Meet Sadie Jones; unpredictable, unreliable, insane, and probably quite a lot like you. Or so I was told by Elizabeth Crarer, who plays the complex character of Kim Jones, Sadie’s sister, in Hannah Silva’s disorientating new play, The Disappearance of Sadie Jones. I went to see this on the 20th November at the Birmingham mac, where it was showing as part of The Capital Theatre Festival, a movement that aims to give up-and-coming playwrights the opportunity to showcase their newest work.
The play tells the story of teenager Sadie Jones, her struggle with mental illness, and the impact this has on her family and friends. A form of ‘experience theatre’, the aim of the play was not necessarily to create a piece of entertaining narrative, but to present to the audience a challenging and thought-provoking piece of theatre. Silva beautifully combines the medium of flashing lights and sounds (namely, the motif throughout the play of a ticking clock, linking with an hourglass on the stage, one of the only props on a very minimalistic set) to create a disorientating and chaotic atmosphere. The format of the play is very intense; only containing three characters that remain in full view of the audience for the full hour-and-a-half provides a clever and acute insight into the mind of one person. The writing constantly switches between different perspectives and narratives, too – at one point, Sadie is describing her actions in the third person whilst simultaneously acting them out.
The play has echoes of a fairytale, containing the resurfacing symbols of apples, skulls and clocks; juxtaposing piles of human bone-strewn dirt with a kitchen sink and a box of cheerios (which, in a moment of rage, end up all over the floor). The dialogue is quick-witted and sharp, the actors often finishing each other’s sentences, creating a sense of urgency but also of unity between the three characters.
There is indeed a warm closeness demonstrated between Sadie, Kim and Danny, Sadie’s lover, and the idea of family ties, maternal care, and unconditional love pop up throughout the play. The relationship between Kim Jones and Danny is particularly poignant, beautifully and carefully crafted, creating a beautiful and touching dynamic of close friendship united through difficulty for the backdrop of Sadie’s descent into insanity. The character of Danny (played by Alan Humphreys) seems to act as a voice of reason over Sadie, and, in the apparent absence of any parent-figures, has a paternal-type concern for her and her actions, not just from a lover’s point of view – a touching and well-written aspect of his character.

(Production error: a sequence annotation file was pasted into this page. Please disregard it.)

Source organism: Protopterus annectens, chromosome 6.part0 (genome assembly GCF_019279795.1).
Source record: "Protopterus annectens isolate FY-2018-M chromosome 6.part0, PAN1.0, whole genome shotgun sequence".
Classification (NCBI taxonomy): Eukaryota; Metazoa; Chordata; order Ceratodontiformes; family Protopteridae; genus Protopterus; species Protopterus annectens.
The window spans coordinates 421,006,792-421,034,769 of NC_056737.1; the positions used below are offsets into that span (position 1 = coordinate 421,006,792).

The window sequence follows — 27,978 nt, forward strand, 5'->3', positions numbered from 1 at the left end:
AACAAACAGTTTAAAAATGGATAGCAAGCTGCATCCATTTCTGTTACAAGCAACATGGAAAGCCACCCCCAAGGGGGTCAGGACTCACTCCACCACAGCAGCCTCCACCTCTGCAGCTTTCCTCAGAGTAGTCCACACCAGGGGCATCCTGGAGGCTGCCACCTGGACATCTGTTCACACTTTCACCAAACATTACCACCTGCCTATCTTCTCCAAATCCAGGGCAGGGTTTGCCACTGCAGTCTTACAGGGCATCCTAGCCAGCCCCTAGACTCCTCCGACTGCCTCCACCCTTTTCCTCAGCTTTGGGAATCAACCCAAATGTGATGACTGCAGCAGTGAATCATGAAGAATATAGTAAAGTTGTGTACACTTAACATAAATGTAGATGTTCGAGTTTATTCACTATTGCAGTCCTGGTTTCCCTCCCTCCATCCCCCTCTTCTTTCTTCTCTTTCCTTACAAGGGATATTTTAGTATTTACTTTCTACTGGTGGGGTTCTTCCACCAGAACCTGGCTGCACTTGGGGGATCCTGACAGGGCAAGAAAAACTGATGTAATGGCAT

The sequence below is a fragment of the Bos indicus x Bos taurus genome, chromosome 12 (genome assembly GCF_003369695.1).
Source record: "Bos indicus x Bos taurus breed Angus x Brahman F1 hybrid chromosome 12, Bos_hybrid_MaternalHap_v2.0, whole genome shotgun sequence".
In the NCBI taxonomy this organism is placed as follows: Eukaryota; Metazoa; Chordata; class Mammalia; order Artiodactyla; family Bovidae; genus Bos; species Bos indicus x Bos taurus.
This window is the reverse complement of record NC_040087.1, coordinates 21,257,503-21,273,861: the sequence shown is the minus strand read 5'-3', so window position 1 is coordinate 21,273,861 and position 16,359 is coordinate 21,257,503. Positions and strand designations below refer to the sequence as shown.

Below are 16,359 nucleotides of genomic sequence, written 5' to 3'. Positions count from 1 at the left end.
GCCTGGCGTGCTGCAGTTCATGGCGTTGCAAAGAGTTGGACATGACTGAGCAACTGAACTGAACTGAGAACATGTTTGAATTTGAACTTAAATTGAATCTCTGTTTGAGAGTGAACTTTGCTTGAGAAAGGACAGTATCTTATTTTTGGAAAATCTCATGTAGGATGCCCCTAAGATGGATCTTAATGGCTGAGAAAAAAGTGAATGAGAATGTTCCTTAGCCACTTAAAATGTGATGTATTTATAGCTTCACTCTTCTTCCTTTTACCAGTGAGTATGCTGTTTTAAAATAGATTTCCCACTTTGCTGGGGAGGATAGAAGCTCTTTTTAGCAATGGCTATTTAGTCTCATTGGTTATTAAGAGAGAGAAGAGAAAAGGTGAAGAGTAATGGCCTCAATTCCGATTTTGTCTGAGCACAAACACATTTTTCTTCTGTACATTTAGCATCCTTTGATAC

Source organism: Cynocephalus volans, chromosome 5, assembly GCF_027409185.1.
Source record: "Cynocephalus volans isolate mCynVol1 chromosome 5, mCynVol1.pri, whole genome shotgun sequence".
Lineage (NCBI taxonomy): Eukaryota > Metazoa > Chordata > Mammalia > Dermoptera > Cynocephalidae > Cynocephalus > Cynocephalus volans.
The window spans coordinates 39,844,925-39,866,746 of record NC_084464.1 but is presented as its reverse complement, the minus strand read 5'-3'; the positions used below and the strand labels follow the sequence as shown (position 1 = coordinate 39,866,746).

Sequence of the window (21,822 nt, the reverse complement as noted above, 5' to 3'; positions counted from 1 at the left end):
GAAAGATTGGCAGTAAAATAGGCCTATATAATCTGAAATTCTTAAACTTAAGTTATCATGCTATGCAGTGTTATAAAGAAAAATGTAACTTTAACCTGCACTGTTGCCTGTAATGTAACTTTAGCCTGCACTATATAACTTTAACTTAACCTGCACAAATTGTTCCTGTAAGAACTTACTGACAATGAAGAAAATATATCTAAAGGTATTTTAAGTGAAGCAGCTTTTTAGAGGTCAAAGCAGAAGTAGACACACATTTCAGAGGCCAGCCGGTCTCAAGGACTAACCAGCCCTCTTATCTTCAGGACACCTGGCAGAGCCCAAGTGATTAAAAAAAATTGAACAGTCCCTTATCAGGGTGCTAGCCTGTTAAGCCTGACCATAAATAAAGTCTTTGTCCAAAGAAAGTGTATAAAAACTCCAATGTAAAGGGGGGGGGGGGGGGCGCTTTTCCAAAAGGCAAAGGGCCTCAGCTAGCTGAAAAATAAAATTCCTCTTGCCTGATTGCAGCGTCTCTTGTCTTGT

The issue of mental illness is never explicitly mentioned, and only acknowledged once by Kim, who refers to “the last time the doctor saw Sadie”. However, at no point does Silva attach any sort of stigma to this illness, and even alludes to certain other forms of illness when regarding the seemingly ‘sane’ Kim and Danny – OCD for Danny, alcoholism for Kim – creating a commonality, drawing the characters even closer.
The narrative of the play comes full circle, the end scene seeming visually identical to the opening one – the three actors resume their original positions on stage and the initial dialogue is repeated. However, with our new sense of perspective, what at the start seemed meaningless and confusing, the audience are now able to find enlightening and touching. Perhaps this is what Silva meant when she said, in conversation with me after the play had finished, that she didn’t want to “spoon-feed the audience a story… I wanted their imaginations to work.”
Despite the feelings of confusion, disorientation and, at times, being downright uncomfortable (the ‘sink scene’ springs to mind, where Sadie (played by Stephanie Greer), dressed only in her white, sterilised and institutionalised underwear writhes on all-fours over the kitchen sink, pulling a long red string out of the end of the tap), The Disappearance of Sadie Jones was most definitely an experience, and, against my better judgement, I found a part of Sadie in me.
by Alice Cudmore